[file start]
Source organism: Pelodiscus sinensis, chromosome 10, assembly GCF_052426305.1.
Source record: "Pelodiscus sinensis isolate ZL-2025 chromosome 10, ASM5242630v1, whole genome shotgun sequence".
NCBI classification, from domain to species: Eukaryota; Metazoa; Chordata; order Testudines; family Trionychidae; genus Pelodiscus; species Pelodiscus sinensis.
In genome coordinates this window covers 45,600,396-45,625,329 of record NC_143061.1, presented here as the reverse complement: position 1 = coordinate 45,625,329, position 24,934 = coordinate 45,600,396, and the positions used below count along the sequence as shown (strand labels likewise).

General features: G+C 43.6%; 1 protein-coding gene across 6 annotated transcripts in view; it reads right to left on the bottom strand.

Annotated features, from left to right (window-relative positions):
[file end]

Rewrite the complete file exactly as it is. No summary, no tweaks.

Source organism: Pelodiscus sinensis, chromosome 10, assembly GCF_052426305.1.
Source record: "Pelodiscus sinensis isolate ZL-2025 chromosome 10, ASM5242630v1, whole genome shotgun sequence".
NCBI classification, from domain to species: Eukaryota; Metazoa; Chordata; order Testudines; family Trionychidae; genus Pelodiscus; species Pelodiscus sinensis.
In genome coordinates this window covers 45,600,396-45,625,329 of record NC_143061.1, presented here as the reverse complement: position 1 = coordinate 45,625,329, position 24,934 = coordinate 45,600,396, and the positions used below count along the sequence as shown (strand labels likewise).

General features: G+C 43.6%; 1 protein-coding gene across 6 annotated transcripts in view; it reads right to left on the bottom strand.

Annotated features, from left to right (window-relative positions):